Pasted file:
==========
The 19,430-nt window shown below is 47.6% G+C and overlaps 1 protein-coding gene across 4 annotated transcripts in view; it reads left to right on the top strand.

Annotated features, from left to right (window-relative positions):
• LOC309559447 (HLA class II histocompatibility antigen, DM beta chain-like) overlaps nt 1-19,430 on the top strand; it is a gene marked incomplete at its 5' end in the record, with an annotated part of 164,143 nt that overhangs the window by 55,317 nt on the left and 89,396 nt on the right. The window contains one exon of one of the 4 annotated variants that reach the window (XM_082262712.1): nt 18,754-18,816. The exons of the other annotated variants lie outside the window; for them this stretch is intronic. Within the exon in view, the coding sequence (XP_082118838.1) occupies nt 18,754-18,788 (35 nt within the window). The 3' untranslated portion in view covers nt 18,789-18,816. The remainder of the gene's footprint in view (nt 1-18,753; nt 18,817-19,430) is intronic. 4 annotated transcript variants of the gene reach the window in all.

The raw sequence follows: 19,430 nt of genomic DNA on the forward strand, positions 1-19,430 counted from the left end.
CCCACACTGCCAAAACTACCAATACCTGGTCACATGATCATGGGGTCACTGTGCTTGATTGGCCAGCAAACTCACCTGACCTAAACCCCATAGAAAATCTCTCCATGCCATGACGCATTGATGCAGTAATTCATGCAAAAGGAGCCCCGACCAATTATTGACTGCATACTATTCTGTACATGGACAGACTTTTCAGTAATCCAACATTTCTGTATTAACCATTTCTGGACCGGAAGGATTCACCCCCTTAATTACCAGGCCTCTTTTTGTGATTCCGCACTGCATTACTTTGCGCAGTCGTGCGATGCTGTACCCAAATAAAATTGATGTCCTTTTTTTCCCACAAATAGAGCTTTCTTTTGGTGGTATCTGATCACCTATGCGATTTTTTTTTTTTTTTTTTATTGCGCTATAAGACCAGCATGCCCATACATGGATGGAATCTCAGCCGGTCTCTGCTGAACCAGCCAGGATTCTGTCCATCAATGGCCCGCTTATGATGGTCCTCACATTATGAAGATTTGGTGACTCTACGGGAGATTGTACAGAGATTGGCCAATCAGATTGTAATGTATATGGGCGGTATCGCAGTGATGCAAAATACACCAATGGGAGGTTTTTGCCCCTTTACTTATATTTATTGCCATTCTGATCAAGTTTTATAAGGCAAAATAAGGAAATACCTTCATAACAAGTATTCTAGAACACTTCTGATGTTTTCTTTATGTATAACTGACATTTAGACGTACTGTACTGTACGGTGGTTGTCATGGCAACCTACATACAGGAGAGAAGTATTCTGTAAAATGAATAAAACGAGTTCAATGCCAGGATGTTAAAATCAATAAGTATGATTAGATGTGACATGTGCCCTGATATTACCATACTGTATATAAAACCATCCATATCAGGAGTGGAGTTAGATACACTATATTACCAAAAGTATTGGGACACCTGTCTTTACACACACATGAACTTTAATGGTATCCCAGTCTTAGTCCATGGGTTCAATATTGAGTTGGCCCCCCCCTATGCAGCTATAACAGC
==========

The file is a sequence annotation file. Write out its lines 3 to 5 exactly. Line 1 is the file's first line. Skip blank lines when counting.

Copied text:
• LOC309559447 (HLA class II histocompatibility antigen, DM beta chain-like) overlaps nt 1-19,430 on the top strand; it is a gene marked incomplete at its 5' end in the record, with an annotated part of 164,143 nt that overhangs the window by 55,317 nt on the left and 89,396 nt on the right. The window contains one exon of one of the 4 annotated variants that reach the window (XM_082262712.1): nt 18,754-18,816. The exons of the other annotated variants lie outside the window; for them this stretch is intronic. Within the exon in view, the coding sequence (XP_082118838.1) occupies nt 18,754-18,788 (35 nt within the window). The 3' untranslated portion in view covers nt 18,789-18,816. The remainder of the gene's footprint in view (nt 1-18,753; nt 18,817-19,430) is intronic. 4 annotated transcript variants of the gene reach the window in all.

The raw sequence follows: 19,430 nt of genomic DNA on the forward strand, positions 1-19,430 counted from the left end.
CCCACACTGCCAAAACTACCAATACCTGGTCACATGATCATGGGGTCACTGTGCTTGATTGGCCAGCAAACTCACCTGACCTAAACCCCATAGAAAATCTCTCCATGCCATGACGCATTGATGCAGTAATTCATGCAAAAGGAGCCCCGACCAATTATTGACTGCATACTATTCTGTACATGGACAGACTTTTCAGTAATCCAACATTTCTGTATTAACCATTTCTGGACCGGAAGGATTCACCCCCTTAATTACCAGGCCTCTTTTTGTGATTCCGCACTGCATTACTTTGCGCAGTCGTGCGATGCTGTACCCAAATAAAATTGATGTCCTTTTTTTCCCACAAATAGAGCTTTCTTTTGGTGGTATCTGATCACCTATGCGATTTTTTTTTTTTTTTTTTATTGCGCTATAAGACCAGCATGCCCATACATGGATGGAATCTCAGCCGGTCTCTGCTGAACCAGCCAGGATTCTGTCCATCAATGGCCCGCTTATGATGGTCCTCACATTATGAAGATTTGGTGACTCTACGGGAGATTGTACAGAGATTGGCCAATCAGATTGTAATGTATATGGGCGGTATCGCAGTGATGCAAAATACACCAATGGGAGGTTTTTGCCCCTTTACTTATATTTATTGCCATTCTGATCAAGTTTTATAAGGCAAAATAAGGAAATACCTTCATAACAAGTATTCTAGAACACTTCTGATGTTTTCTTTATGTATAACTGACATTTAGACGTACTGTACTGTACGGTGGTTGTCATGGCAACCTACATACAGGAGAGAAGTATTCTGTAAAATGAATAAAACGAGTTCAATGCCAGGATGTTAAAATCAATAAGTATGATTAGATGTGACATGTGCCCTGATATTACCATACTGTATATAAAACCATCCATATCAGGAGTGGAGTTAGATACACTATATTACCAAAAGTATTGGGACACCTGTCTTTACACACACATGAACTTTAATGGTATCCCAGTCTTAGTCCATGGGTTCAATATTGAGTTGGCCCCCCCCTATGCAGCTATAACAGC